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Stories from the field

Report on Global Climate Change Alliance Conference 15-18th October, Kigali (Rwanda)

Antonio CHAMORRO in Rwanda

Global Climate Change Alliance (GCCA) is an initiative of EU DEVCO (Development and Cooperation EU), that has invested €750 million worldwide during 2007-2020 to support Climate Change projects. Speciifically GCCA is a support facility, which deliver funds through regional projects. In Africa, there are seven regional pilot projects, these projects implemented in collaboration with EU Delegations, link to DEVCO. The best approach across countries is to offer an integrated Climate Change approach and Disaster Risk Reduction.

GCCA held a 4-day conference in Kigali, Rwanda from 15 to 18 October 2019. During the four intensive days, representatives from municipal and national governments from different African countries, civil society, development partners, and private sector together with EU Delegation representatives participated in the event to discuss about different issues related to Climate Change actions. I was participating as an EU Aid Volunteer for Trocaire Rwanda.

During the first day, there was a workshop reflecting on the effectiveness of Natural Based Solutions to lift people out of poverty, and the need for a multi-sectoral and multi-faceted approach. In this sense, GCCA emphasized that adaptations must be nature based. However, effective solutions need actions and require higher goals.

The main topic during the second day of the conference focused on the importance to consider and establish partnerships related to Ecosystem based approaches. This needs coordination between administrations and territories. Moreover, solutions require a local approach and strong coordination. In addition, it was highlighted that it is essential to consider a more efficient financial climate dimension, as ecosystems services relate to provisioning, regulation and trade off.

During the third and final day of the conference, the main issue was climate financing, and the need to establish actions, policies and frameworks. The showcase of several case studies, where different tools and solutions are protracted help to understand the implementation of climate financial programs.  In the afternoon, participants collectively analysed Climate Change policies for Rwanda considering issues related to renewable energy, transport, forestry, nursery, agroforestry, biomass agriculture and water.  

In relation to the measures needed in the agriculture sector to face climate change, improvements of agriculture technologies and   capacity building are key to combat drought. This involves rainwater-harvesting technologies something that Trocaire is implementing the promotion of rainwater harvesting tanks and ponds in the communities. In addition, the use of livestock and organic manure to improve soil and landscape management through planting trees is important as it guarantees natural regeneration. On the other hand, it is essential moving people from high-risk zones, which should be coordinated with a proper plan related to soil and land use.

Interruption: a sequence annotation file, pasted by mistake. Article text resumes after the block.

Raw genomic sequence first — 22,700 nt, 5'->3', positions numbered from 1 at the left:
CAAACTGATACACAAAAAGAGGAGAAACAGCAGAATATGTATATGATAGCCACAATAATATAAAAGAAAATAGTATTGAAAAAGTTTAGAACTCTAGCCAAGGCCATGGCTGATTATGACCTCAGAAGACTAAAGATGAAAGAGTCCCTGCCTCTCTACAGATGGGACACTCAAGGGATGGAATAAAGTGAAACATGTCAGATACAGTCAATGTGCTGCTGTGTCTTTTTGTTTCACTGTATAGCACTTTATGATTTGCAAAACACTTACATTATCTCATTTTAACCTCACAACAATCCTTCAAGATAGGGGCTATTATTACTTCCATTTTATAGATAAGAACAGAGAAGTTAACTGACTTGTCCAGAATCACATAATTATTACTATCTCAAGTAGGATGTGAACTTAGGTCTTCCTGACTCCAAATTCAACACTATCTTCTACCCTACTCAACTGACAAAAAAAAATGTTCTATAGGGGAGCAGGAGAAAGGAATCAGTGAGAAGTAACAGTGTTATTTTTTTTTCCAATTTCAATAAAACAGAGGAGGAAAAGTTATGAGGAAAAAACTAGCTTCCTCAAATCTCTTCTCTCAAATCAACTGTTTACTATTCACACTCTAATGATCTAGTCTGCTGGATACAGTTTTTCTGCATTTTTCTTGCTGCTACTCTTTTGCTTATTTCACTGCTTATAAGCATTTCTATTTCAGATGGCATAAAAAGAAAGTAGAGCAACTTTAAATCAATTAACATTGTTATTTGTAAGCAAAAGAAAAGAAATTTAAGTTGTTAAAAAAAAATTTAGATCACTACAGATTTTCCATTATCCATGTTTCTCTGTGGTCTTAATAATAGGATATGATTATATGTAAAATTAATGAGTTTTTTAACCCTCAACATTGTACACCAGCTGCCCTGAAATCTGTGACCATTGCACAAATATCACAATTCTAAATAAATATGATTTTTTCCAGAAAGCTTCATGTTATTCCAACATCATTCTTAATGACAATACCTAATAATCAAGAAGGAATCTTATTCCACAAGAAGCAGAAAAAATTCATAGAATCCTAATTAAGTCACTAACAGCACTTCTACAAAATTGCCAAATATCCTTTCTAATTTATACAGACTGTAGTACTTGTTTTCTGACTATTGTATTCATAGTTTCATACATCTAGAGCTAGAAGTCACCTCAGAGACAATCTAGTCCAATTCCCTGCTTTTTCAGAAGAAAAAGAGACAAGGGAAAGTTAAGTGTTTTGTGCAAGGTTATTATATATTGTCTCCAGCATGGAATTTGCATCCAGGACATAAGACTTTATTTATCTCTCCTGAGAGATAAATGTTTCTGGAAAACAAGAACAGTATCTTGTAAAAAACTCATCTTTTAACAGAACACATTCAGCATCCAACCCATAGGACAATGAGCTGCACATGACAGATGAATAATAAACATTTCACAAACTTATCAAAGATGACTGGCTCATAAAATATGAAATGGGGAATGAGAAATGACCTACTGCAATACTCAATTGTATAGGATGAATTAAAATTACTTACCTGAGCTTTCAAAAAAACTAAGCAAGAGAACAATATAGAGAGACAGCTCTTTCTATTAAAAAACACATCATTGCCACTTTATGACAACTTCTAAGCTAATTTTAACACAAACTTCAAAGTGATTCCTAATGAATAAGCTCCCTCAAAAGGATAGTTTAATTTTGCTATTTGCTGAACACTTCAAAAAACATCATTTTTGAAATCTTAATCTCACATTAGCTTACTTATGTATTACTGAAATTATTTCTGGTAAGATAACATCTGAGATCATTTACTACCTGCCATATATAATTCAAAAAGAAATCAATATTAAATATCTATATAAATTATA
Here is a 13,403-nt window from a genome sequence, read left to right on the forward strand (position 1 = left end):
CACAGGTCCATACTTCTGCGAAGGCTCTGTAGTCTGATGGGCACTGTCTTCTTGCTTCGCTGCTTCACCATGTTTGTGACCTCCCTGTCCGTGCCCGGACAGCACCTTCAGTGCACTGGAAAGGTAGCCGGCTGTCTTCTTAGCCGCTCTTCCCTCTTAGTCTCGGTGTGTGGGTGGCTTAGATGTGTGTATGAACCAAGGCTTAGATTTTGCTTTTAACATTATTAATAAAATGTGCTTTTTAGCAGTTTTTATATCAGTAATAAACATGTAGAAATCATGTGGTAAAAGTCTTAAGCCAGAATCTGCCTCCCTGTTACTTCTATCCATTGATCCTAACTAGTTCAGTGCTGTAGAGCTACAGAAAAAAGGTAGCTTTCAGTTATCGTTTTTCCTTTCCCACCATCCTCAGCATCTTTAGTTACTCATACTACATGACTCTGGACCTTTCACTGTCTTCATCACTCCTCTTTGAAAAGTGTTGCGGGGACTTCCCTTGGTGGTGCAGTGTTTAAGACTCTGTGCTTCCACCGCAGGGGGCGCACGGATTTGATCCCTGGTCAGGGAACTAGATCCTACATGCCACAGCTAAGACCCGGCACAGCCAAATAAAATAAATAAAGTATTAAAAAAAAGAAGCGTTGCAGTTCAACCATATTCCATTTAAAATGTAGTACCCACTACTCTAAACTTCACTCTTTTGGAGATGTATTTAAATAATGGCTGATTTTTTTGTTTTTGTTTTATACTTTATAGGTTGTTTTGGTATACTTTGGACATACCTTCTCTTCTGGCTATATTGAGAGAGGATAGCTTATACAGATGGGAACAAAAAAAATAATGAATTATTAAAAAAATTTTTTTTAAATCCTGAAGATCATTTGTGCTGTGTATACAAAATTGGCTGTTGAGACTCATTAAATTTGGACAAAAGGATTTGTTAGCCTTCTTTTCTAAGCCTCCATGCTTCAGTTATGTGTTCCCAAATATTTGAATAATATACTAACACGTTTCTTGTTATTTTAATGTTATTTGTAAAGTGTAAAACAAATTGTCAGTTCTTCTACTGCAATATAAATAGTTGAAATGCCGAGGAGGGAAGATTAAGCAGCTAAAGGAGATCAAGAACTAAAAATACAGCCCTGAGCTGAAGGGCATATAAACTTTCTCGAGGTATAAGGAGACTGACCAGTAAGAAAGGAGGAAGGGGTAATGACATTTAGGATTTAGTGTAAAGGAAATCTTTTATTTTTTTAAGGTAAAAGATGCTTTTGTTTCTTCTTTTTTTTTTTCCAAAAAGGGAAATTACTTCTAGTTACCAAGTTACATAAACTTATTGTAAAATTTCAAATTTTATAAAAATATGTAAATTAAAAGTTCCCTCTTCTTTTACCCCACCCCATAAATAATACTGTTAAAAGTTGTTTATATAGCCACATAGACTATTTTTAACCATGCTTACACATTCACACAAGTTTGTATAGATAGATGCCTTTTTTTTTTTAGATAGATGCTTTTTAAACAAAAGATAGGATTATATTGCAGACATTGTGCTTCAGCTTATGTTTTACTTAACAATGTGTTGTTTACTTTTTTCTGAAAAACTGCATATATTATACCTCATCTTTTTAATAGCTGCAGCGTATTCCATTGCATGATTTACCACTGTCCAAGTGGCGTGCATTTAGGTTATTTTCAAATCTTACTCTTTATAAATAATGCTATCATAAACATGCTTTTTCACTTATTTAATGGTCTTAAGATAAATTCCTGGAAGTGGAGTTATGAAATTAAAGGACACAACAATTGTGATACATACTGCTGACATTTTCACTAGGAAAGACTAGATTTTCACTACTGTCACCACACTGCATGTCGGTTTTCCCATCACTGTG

Crop diversification is key for Climate Change, in this line sense Trocaire is pushing forward to identify Agricultural markets including stakeholders, together with the promotion of alternative off-farm activities not related to agriculture in order to diversify household income and ensure resilience building of communities.

However, in order to be successful it is important to develop partnerships with academia, ministries, cooperatives, media and green banks.  Trocaire has been co-chairing the Network of International NGOs (NINGO) Agriculture Sector Working Group (ASWG) in Rwanda. This ensure that Trocaire is more visible in engagement with other INGOs, government, and development partners. This is essential to show an effective response for Climate Change.

Besides climate actions, there is need of using data tracking for climate-oriented decisions.   Trocaire has Monitoring, Evaluation and Learning Advisors who are data analysis specialists such as Desire Nduwayezu and Kaneza Irene Bella. In the Conference, it was underscored that there is a need to identify the role of the government to manage data. Governments need to promote the use of tracking systems and smart indicators.

The conference closed with a field trip to plant trees in the surrounded areas of Kigali.  During the visit, the conference participants had a conversation with the members of a cooperative that make use of the wood to generate economic resources for the community. This points the importance of establishment partnerships at different levels that considers soil restoration and the generation of economic inputs at the local level. However, the fact that the tree species promoted in this community was Eucalyptus, which is link to toxicity, invites local stakeholders in Rwanda for a further reflexion about the effectiveness of the measures implemented. In some instances there is a lack of an integral approach that show result to mitigate Climate Change

For more information on the GCCA, see the website: